small-companies-beat-big-companies

Why Small Companies Beat Big Companies

Gee Ranasinha Marketing 5 Comments

Big companies are getting bigger. Barely a day goes by without some multinational being in the news about buying another.

It’s not surprising. It’s what big companies do.

If you’re a big company, then you’re under a ton of pressure to keep performing – over and over again. Sales for the quarter have to be better than this time last year. New products to be launched and new markets to be found. Stakeholders and/or shareholders demand nothing less.

But big companies have had their time in the sun. Today, being a small company is where it’s at.

I don’t mean that Apple, or Walmart, or Coca-Cola are going to go bust tomorrow. I mean that small companies are outmaneuvering big companies because (now) they can.

Publishing a magazine used to be a costly, elaborate and risky venture. You needed tech staff, a bunch of Macs and expensive software. You had to produce the pages in multiples of 4, optimize the pages for the printing process (what used to be called “prepress”) then get them printed, trimmed, bound and distributed. Publishing a magazine only made financial sense if you could sell lots of (physical) copies (and lots of advertising).

Today, you don’t need to be Time Inc., or Hachette, or Random House to be a publisher. The cost of entry is an internet connection.

The problem with big companies is their size.

Small companies have the flexibility to react to market changes and capitalize on opportunities without having to go through 27 levels of bureaucracy and a Board-level vote. Small companies innovate, changing the way that we think about finding a place to stay when we’re away from home (Airbnb), or storing/sharing our files with others (DropBox). Why? Because they have to.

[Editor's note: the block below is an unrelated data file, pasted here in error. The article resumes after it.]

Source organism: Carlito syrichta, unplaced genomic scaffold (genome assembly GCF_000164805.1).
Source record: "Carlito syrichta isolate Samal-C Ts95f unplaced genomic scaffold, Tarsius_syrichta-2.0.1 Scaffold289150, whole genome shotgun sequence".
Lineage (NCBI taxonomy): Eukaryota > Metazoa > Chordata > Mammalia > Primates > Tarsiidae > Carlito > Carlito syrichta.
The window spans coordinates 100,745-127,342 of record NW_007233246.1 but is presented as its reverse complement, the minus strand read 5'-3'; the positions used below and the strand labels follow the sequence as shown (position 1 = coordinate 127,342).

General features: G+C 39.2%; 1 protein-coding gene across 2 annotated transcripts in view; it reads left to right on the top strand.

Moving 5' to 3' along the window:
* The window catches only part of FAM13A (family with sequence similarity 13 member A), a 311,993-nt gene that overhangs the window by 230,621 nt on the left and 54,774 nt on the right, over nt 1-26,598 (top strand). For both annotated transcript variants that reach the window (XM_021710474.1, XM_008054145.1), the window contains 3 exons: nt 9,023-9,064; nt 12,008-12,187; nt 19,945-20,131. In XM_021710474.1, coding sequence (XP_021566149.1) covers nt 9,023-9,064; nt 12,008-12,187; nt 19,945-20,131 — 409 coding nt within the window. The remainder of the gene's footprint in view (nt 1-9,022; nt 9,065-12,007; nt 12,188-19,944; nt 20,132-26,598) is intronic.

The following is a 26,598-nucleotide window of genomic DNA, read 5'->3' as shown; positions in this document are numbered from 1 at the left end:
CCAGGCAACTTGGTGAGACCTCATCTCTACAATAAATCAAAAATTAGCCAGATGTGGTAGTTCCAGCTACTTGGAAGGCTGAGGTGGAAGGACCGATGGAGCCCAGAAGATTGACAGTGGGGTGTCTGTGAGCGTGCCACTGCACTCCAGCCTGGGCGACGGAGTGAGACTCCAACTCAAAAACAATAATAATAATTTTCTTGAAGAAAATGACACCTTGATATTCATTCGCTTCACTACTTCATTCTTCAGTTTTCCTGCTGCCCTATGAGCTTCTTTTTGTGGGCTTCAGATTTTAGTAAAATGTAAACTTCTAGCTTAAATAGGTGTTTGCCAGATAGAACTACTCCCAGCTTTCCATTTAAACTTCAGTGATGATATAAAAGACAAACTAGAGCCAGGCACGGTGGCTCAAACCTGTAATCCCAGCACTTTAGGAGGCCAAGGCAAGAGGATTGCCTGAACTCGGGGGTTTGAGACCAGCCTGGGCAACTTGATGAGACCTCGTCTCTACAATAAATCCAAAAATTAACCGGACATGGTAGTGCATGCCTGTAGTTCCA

Small companies focus on customer relations – in not being an anonynous, faceless corporate façade. Small companies get the business because they’re good, not because they’re big.

Forget the multinational conglomerates with their “one size fits all” mentality. A Big Mac, or iPad, or Diet Coke is the same no matter where you buy it.

And that’s the problem.


About the Author
Avatar for Gee Ranasinha

Gee Ranasinha

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After founding a successful media production firm, Gee became worldwide director of marketing for a European software company. As well as CEO of KEXINO he's an author, lecturer, husband, and father; and one hell of a nice bloke. He lives in a world of his own in Strasbourg, France, tolerated by his wife and young son. Find out more about Gee at kexino.com/gee-ranasinha.



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Comments 5

  1. Avatar for Gee Ranasinha
    1. Avatar for Gee Ranasinha

      You got it, Cathy.

      Small companies get to add value through emotional connections, honesty and the creation of trust. Big companies, by their very definition, have a harder time of it.

      Nice to see you here again!

      1. Avatar for Gee Ranasinha

         Hi Gee. Yeah, I like coming back to your blog here because it’s got great and valuable content and it’s useful for marketers and bloggers alike. And did I say you got some sensible posts to boot? That’s why I value your opinions 🙂

        1. Avatar for Gee Ranasinha
  2. Avatar for Gee Ranasinha

    Whilst as an observation this is generally true, its not a cast iron rule.   Big companies could be better than small companies if they had a small company mentality. I think it is possible to be big and agile, and get the benefits of stature in the market combined with the flat reporting structure & sense of responsibility you get in a small enterprise.    But sadly most big companies are big and slow, which comes from all the employees hiding behind their job description, and not feeling part of the equation.  Conversely, in the past I worked for a small company before that tried to behave like a big company!   Too many structures placing unnecessary overheads on everyone in the business, like combining the worst points of a small and large company into one!!    But I get your point in a general sense.

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